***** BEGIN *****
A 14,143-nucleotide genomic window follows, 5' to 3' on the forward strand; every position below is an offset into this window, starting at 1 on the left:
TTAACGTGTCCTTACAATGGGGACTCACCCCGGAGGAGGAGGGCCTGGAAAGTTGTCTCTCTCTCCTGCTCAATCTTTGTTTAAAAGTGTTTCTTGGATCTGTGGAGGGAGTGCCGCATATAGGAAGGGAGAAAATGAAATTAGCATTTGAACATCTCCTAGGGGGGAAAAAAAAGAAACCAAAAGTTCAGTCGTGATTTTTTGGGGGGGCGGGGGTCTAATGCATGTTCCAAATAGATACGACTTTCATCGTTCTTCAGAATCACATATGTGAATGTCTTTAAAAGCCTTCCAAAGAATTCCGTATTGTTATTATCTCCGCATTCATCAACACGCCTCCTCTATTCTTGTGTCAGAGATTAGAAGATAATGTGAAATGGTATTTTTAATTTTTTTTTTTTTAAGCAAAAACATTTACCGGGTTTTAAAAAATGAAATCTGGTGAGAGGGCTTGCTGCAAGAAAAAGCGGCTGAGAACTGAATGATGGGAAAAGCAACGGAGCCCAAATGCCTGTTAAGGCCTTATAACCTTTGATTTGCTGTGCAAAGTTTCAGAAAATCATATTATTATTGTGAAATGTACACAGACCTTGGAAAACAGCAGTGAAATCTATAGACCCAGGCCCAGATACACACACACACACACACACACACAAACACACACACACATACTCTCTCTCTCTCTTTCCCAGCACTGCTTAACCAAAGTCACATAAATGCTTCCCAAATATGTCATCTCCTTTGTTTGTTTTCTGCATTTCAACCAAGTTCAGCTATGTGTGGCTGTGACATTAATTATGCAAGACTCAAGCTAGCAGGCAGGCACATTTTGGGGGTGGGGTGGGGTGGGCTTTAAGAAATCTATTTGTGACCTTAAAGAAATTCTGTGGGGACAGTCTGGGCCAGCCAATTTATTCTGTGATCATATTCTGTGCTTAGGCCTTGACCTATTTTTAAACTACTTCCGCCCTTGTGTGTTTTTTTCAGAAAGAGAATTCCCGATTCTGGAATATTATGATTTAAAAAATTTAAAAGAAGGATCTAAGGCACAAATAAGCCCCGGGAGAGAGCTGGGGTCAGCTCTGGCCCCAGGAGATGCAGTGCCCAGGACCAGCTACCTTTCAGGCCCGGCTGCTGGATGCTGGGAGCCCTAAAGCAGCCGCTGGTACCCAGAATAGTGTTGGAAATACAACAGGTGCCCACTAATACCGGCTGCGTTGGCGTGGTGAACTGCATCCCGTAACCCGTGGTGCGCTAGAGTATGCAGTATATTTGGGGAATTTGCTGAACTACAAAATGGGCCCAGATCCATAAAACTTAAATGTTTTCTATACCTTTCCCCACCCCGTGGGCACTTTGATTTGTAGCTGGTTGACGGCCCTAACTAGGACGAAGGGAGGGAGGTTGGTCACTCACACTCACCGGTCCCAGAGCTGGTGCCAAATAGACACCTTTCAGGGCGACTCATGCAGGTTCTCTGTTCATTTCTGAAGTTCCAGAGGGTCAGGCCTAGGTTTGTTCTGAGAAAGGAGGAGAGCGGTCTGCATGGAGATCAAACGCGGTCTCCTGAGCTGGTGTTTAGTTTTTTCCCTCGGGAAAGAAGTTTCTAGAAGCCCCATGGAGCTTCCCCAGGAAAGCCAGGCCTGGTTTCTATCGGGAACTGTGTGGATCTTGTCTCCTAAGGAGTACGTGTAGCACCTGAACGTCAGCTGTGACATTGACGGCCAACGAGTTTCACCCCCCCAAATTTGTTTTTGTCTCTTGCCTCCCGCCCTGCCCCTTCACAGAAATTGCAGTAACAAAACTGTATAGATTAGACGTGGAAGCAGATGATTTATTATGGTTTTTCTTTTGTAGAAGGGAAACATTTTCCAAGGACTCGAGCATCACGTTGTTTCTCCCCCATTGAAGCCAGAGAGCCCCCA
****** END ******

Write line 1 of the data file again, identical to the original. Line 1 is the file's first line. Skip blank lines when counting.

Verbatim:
A 14,143-nucleotide genomic window follows, 5' to 3' on the forward strand; every position below is an offset into this window, starting at 1 on the left: